This is something you see in autoimmune diseases like lupus because of the granulocytes, the, you know, like neutrophils and so on are releasing neutrophil extracellular traps that have these damaging enzymes that produce radicals. And then those radicals, oxidized lipids, and then the oxidized lipids have autoantibodies formed against them. So this is something that you also potentially see in COVID-19. Really the end stage of severe COVID-19 is essentially sepsis, iron overload, ferroptosis, parthenatose, and so on. So what you're actually seeing here is iron-induced lipid peroxidation and cell death from that. When they put someone on a ventilator, what that does is that actually introduces more oxygen to this reactive oxygen species storm. You end up with cells that were undergoing like transient ischemia that they have, like they were hypoxic and went into anaerobic respiration.
Those cells have a buildup of hypoxanthine. And then when they revert to aerobic respiration, xanthine oxidase produces, it breaks down that hypoxanthine and produces superoxide radicals. So you end up with more free radical damage.
Those radicals also attack glucocorticoid receptors and cause steroid insensitivity. So if you have someone that's producing radicals, it's making those cells insensitive to steroids. Now you have inflammatory rebound and so on. So, and I believe 100% that this was treatable with antioxidants to some extent, I mean, to some extent, probably. It provided that they had good bioavailability. Maybe they could deliver something with a nebulizer to someone. But N-acetylcysteine, glycine, raising glutathione levels, selenium, and so on, increasing endogenous antioxidant activity is the way to counteract this.
This could have been- Sorry to interrupt, but these were all treatments that were denied to the public to the point where quite mysteriously in the U.S., they took NAC off the cells and N-acetylcysteine. Yes, I have a paper that states unequivocally that there is therapeutic potential of N-acetylcysteine and glycine in treating COVID-19.
Because what they found consistently was that these people with severe COVID-19 had depleted endogenous antioxidant pools. They had low glutathione levels, low vitamin D, low blood calcium, where'd the calcium go? So it's, and they had elevated nitrotirozine, which is evidence, it's an oxidative stress marker and evidence that peroxynitrite is present.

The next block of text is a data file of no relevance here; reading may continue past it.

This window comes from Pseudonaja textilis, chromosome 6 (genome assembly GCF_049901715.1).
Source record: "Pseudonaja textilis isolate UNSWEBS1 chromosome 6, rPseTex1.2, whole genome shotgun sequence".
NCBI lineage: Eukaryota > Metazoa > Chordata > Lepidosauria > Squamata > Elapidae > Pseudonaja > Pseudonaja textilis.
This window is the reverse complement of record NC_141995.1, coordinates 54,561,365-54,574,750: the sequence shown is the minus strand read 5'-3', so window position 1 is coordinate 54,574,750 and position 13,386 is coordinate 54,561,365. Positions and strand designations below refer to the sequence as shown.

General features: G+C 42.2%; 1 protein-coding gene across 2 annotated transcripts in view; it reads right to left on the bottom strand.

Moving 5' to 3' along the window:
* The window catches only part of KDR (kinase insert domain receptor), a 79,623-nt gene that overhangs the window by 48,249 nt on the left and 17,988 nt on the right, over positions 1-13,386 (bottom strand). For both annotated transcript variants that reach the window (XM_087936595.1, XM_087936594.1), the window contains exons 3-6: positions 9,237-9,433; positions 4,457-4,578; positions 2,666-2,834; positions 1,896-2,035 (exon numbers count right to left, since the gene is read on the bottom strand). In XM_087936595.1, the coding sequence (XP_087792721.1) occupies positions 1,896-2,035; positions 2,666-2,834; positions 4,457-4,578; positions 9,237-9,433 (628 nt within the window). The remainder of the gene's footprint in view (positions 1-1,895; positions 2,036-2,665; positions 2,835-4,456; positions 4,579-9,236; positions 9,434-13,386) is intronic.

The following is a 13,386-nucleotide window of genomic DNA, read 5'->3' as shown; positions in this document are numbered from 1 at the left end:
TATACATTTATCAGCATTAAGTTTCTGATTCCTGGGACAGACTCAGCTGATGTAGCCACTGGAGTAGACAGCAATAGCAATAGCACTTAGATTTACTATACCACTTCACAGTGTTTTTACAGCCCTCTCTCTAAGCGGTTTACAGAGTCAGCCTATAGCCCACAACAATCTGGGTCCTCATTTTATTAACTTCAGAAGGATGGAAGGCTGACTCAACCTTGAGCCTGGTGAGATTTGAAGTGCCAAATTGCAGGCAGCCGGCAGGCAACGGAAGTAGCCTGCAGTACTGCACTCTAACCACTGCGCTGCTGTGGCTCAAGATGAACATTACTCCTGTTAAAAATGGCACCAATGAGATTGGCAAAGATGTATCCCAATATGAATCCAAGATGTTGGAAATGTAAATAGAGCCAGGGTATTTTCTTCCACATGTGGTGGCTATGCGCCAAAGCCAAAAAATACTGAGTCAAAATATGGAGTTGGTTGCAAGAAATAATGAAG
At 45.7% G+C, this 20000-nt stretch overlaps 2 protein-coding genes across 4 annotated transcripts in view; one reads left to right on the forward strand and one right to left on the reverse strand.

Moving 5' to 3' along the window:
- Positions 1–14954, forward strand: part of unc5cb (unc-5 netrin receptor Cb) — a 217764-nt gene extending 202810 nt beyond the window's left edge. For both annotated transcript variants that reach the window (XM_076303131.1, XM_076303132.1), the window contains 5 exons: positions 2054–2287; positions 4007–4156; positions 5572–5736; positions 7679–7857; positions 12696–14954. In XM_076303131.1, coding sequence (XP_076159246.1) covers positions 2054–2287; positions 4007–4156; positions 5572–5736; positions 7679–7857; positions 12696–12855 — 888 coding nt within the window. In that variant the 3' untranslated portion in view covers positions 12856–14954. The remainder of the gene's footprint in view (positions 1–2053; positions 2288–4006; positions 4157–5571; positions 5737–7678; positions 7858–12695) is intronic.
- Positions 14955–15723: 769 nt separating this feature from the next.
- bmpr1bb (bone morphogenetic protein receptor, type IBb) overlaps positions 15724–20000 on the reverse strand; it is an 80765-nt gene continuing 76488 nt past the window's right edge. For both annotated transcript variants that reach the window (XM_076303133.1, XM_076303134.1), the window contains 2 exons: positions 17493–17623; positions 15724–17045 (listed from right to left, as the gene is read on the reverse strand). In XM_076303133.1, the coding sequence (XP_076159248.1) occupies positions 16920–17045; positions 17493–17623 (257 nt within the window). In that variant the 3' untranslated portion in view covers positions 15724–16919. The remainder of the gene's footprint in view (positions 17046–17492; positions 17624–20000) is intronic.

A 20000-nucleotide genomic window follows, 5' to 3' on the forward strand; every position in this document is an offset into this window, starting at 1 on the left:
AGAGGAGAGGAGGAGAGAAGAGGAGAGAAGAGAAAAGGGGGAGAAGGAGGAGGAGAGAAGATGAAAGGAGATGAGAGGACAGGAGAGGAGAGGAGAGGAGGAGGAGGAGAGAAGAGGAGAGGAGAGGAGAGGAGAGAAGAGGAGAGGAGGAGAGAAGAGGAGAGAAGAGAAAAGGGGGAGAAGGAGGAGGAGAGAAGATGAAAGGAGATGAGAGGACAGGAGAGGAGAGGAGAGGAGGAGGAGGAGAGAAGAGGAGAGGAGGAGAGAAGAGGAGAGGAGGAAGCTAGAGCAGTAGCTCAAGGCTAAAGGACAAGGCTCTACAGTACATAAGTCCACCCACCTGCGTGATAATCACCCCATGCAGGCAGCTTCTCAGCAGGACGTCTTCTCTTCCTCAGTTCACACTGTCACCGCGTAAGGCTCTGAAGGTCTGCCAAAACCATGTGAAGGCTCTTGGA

And then they also had low nitric oxide levels. Nitric oxide is constantly, and for the sake of the audience, nitric oxide is constantly produced by endothelial nitric oxide synthase.
It dilates and relaxes blood vessels and lowers your blood pressure. You can actually raise your nitric oxide levels in your blood vessels by nose breathing, believe it or not. Another way to raise nitric oxide levels is to consume dietary nitrate, like through the interior salivary nitrate pathway, that's leafy greens, beets, and so on, that raises your nitric oxide levels. So- I don't wanna stop you mid-flow.
Hey, I hope it's working. Yes, we hear you perfectly, Johanna. So, before we get more into the nuts and bolts there, because as far as it was, just hit the nitrous button for whatever, excuse the pun, and we're off. So, Johanna, why don't you introduce yourself and we'll go, we'll build on, well, what, Barkas was saying, I keep, careful, try not to say your name, Barkas, sorry.
Yes, thank you. My name is Dr. Johanna Deinert. I'm a physician, practicing frontline physician from Germany, meaning general practitioner, and I have a thesis in virology. So, I'm involved in the whole COVID since I was expecting it or observing it already in 2019, but started to research in January when we were informed about the SARS related origin. So, as I said, I'm a physician, and I was listening to what Spartacus just said, because exactly that is what I also found out and what I focused on, the pathomechanism, because when you have an alleged or supposedly new disease, then as a physician, you need to understand it. So, I can confirm what Spartacus said. I think we briefly touched, maybe during the first times, but actually the vascular, the inflammation of the vessels is one of the things that really alarmed me in the early days because of the, because of the, let's say malpractice of early ventilation, as Spartacus said, and we had, in our city, we had autopsy done in the early COVID cohorts.
It was, I think it was worldwide, the first autopsy cases. So, we had the information that we had this clotting disease rather than the respiratory inflammation only in, let's say, April, May, 2020.
So, I think to break it down, the attack on early treatment, like you said, with NAC and also hydroxychloroquine and ivermectin, and the herbals, like I was focusing on flavonoids, which are antioxidants, but they also have capacity in directly inhibiting non-structural viral enzymes. So, that was what I found early, and I can only support, and from the other side of the big point, say it's exactly what I've seen.
And actually, I treat my patients, if they have problems, still with NAC and antioxidants, mainly, I have had none of the patients that I treated that went to hospital. I got them sometimes in a later phase when the oxygen started to drop, and sometimes it's just the treatment with the herbals and anti-curriculants helps them to come out of the decline within 25 hours, 24 hours or something. But this watch and wait only take pain medication.